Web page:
49. Shaheen SO, Sterne JA, Tucker JS, Florey CD. Birth weight, childhood lower respiratory tract infection, and adult lung function. Thorax. 1998.

    Article  Google Scholar 

  50. Schultz ES, Hallberg J, Andersson N, Thacher JD, Pershagen G, Bellander T, et al. Early life determinants of lung function change from childhood to adolescence. Respir Med. 2018.

    Article  Google Scholar 

  51. Nikolajev K, Heinonen K, Hakulinen A, Lansimies E. Effects of intrauterine growth retardation and prematurity on spirometric flow values and lung volumes at school age in twin pairs. Pediatr Pulmonol. 1998.;2-e.

    Article  Google Scholar 

  52. Anabuki K, Miyamoto S, Akita S, Kubota T, Yokoyama A. Sex-specific differences in the association between birth weight and lung volume in Japanese young adults. Respir Investig. 2019.

    Article  Google Scholar 

  53. Chen YC, Kuo HP, Hsia SM, Wu HT, Pan WH, Lee YL. Life course body mass index through childhood and young adulthood and risks of asthma and pulmonary function impairment. Pediatr Pulmonol. 2021.

    Article  Google Scholar 

  54. Sperling J, Nilsson PM. Does early life programming influence arterial stiffness and central hemodynamics in adulthood? J Hypertens. 2020.

    Article  Google Scholar 

  55. Suresh S, O’Callaghan M, Sly PD, Mamun AA. Impact of childhood anthropometry trends on adult lung function. Chest. 2015.

    Article  Google Scholar 

  56. Laucyte-Cibulskiene A, Sharma S, Christensson A, Nilsson PM. Early life factors in relation to albuminuria and estimated glomerular filtration rate based on cystatin C and creatinine in adults from a Swedish population-based cohort study. J Nephrol. 2021.

    Article  Google Scholar 

  57. Pike KC, Hanson MA, Godfrey KM. Developmental mismatch: consequences for later cardiorespiratory health. BJOG. 2008.

    Article  Google Scholar 

  58. Voraphani N, Stern DA, Zhai J, Wright AL, Halonen M, Sherrill DL, et al. The role of growth and nutrition in the early origins of spirometric restriction in adult life: a longitudinal, multicohort, population-based study. Lancet Respir Med. 2022.

    Article  Google Scholar 

  59. Kerstjens HA, Rijcken B, Schouten JP, Postma DS. Decline of FEV1 by age and smoking status: facts, figures, and fallacies. Thorax. 1997.

    Article  Google Scholar 

  60. Gold DR, Wang X, Wypij D, Speizer FE, Ware JH, Dockery DW. Effects of cigarette smoking on lung function in adolescent boys and girls. N Engl J Med. 1996.

    Article  Google Scholar 

  61. Wang X, Dockery DW, Wypij D, Fay ME, Ferris BG Jr. Pulmonary function between 6 and 18 years of age. Pediatr Pulmonol. 1993.

    Article  Google Scholar 

Download references


This study was supported by the Heart- and Lung Foundation of Sweden to PMN. We also want to express special thanks to Anders Dahlin, data manager at Lund University, for his help in data collection, as well as Claes Ignell, MD, PhD, (Department of Obstetrics and Gynaecology, Helsingborg Hospital, Sweden) and statisticians Andrea Dahl Sturedahl and Sara Jesperson for consultations.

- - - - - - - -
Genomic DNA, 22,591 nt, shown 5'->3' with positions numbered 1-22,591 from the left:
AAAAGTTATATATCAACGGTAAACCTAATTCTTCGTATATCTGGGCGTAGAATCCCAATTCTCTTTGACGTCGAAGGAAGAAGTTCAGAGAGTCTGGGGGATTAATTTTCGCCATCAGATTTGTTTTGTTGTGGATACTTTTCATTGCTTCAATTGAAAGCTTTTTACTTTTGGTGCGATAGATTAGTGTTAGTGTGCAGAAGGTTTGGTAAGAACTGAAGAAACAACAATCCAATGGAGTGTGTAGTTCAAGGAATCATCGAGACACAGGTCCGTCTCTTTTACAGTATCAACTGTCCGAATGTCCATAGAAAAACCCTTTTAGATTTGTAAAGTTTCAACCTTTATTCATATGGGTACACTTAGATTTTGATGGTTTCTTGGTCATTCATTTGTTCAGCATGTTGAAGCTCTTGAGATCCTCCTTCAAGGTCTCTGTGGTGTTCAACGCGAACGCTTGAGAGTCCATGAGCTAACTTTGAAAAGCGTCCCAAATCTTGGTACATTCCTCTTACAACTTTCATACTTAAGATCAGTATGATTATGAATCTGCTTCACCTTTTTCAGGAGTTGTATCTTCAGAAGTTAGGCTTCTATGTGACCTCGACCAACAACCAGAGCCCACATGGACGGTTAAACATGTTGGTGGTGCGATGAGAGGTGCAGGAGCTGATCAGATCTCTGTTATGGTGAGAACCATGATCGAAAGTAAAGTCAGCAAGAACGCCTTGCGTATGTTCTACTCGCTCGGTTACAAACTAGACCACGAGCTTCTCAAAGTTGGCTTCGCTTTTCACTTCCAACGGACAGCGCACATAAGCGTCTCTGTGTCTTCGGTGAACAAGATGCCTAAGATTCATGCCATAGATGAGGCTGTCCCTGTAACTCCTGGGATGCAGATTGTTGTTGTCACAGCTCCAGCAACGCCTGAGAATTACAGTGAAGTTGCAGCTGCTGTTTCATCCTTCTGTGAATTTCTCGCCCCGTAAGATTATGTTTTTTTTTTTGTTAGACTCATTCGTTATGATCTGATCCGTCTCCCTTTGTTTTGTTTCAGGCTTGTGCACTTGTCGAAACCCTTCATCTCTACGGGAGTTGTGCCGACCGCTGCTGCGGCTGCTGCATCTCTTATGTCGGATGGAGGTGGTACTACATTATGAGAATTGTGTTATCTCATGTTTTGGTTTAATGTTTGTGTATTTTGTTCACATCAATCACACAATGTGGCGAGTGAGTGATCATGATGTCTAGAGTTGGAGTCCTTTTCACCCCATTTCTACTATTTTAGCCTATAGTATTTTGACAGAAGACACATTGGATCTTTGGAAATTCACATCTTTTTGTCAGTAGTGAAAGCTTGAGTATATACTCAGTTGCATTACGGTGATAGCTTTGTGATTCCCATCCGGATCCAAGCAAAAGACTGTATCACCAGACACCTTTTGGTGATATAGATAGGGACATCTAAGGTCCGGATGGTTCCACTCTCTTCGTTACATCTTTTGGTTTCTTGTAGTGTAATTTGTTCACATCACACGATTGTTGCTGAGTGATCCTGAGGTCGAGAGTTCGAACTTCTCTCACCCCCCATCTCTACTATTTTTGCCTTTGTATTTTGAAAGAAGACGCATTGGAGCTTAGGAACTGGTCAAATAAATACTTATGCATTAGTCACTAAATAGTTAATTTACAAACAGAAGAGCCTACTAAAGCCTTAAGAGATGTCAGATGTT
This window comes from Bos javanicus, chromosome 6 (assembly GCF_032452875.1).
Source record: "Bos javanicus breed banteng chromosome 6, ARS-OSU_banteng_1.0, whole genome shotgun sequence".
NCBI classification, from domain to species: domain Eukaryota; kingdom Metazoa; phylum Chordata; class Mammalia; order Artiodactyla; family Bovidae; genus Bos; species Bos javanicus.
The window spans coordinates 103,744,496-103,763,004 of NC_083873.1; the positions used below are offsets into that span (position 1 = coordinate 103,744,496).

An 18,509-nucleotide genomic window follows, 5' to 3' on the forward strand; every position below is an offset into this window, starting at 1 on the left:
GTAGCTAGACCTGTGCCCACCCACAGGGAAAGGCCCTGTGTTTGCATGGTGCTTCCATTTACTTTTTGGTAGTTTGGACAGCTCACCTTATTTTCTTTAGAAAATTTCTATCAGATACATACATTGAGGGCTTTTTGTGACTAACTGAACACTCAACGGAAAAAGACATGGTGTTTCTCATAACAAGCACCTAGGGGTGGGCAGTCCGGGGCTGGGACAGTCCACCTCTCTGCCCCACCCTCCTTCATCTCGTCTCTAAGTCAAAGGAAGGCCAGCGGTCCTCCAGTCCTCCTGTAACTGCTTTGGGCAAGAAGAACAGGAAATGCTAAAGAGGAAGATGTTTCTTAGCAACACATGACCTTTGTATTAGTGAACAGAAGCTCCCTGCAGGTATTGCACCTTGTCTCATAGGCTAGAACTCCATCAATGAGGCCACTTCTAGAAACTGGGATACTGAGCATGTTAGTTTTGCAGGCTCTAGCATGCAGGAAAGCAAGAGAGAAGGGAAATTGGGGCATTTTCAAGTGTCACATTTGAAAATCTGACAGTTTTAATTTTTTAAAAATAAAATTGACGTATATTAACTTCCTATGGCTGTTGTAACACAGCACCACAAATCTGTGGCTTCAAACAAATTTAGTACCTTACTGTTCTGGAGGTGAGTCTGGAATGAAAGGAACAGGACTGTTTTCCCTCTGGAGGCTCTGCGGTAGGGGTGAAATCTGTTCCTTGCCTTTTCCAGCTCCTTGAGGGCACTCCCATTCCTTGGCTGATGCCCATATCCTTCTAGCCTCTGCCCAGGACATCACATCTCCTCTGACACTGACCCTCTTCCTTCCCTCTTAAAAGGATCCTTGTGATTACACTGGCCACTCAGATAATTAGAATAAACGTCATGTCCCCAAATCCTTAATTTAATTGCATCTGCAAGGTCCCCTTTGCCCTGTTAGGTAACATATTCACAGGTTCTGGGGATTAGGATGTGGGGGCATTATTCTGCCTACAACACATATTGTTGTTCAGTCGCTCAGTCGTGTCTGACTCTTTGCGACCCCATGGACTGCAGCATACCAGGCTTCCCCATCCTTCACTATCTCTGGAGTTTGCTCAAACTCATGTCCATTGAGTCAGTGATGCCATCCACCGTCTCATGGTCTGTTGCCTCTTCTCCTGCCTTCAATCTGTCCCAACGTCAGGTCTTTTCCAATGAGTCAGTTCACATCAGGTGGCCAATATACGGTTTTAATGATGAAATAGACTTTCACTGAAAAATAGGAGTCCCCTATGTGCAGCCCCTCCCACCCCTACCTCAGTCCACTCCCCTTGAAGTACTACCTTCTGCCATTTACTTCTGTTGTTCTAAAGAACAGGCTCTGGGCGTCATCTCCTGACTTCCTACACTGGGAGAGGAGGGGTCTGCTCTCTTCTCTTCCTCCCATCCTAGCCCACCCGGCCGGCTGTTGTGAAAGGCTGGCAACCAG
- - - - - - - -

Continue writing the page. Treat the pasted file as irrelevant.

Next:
Open access funding provided by Lund University. PMN has received funding from the Research Council of Sweden, the Heart- and Lung Foundation, and the Region Skåne County Council (ALF funding) for organizing the Malmo Offspring Study (MOS) since 2013.

Author information

Authors and Affiliations



AS and PMN designed the study. ME gave advice on statistical analyses and pulmonary aspects. All authors (AS, PMN, ME, SS) revised the manuscript first drafted by AS. All authors read and approved the final manuscript.

Corresponding author

Correspondence to Peter M. Nilsson.

Ethics declarations

Consent for publication

All authors consent to the publication of this manuscript.

Competing interests

AS, ME, SS and PMN declare no conflict of interest.

Additional information

Publisher's Note

Springer Nature remains neutral with regard to jurisdictional claims in published maps and institutional affiliations.

Supplementary Information

Additional file 1: Table S1.

Descriptive statistics among MOS siblings and non-siblings. Table S2. Associations between birth parameters and lung function in MPP and MOS. Table S3. Birth weight for prediction of lung function in MPP and MOS. Table S4. Birth weight for prediction of lung function accounting for MOS siblings.

Additional file 2: Figure S1.

Flowchart of the Malmo Offspring Study (MOS) population. Figure S2. Flowchart of the Malmo Prospective Study (MPP) population.

Rights and permissions

Open Access This article is licensed under a Creative Commons Attribution 4.0 International License, which permits use, sharing, adaptation, distribution and reproduction in any medium or format, as long as you give appropriate credit to the original author(s) and the source, provide a link to the Creative Commons licence, and indicate if changes were made. The images or other third party material in this article are included in the article's Creative Commons licence, unless indicated otherwise in a credit line to the material. If material is not included in the article's Creative Commons licence and your intended use is not permitted by statutory regulation or exceeds the permitted use, you will need to obtain permission directly from the copyright holder. To view a copy of this licence, visit The Creative Commons Public Domain Dedication waiver ( applies to the data made available in this article, unless otherwise stated in a credit line to the data.

Reprints and permissions

About this article

Check for updates. Verify currency and authenticity via CrossMark

Cite this article

Sakic, A., Ekström, M., Sharma, S. et al. Can birth weight predict offspring’s lung function in adult age? Evidence from two Swedish birth cohorts. Respir Res 23, 348 (2022).

Download citation

  • Received:

  • Accepted:

  • Published:

  • DOI: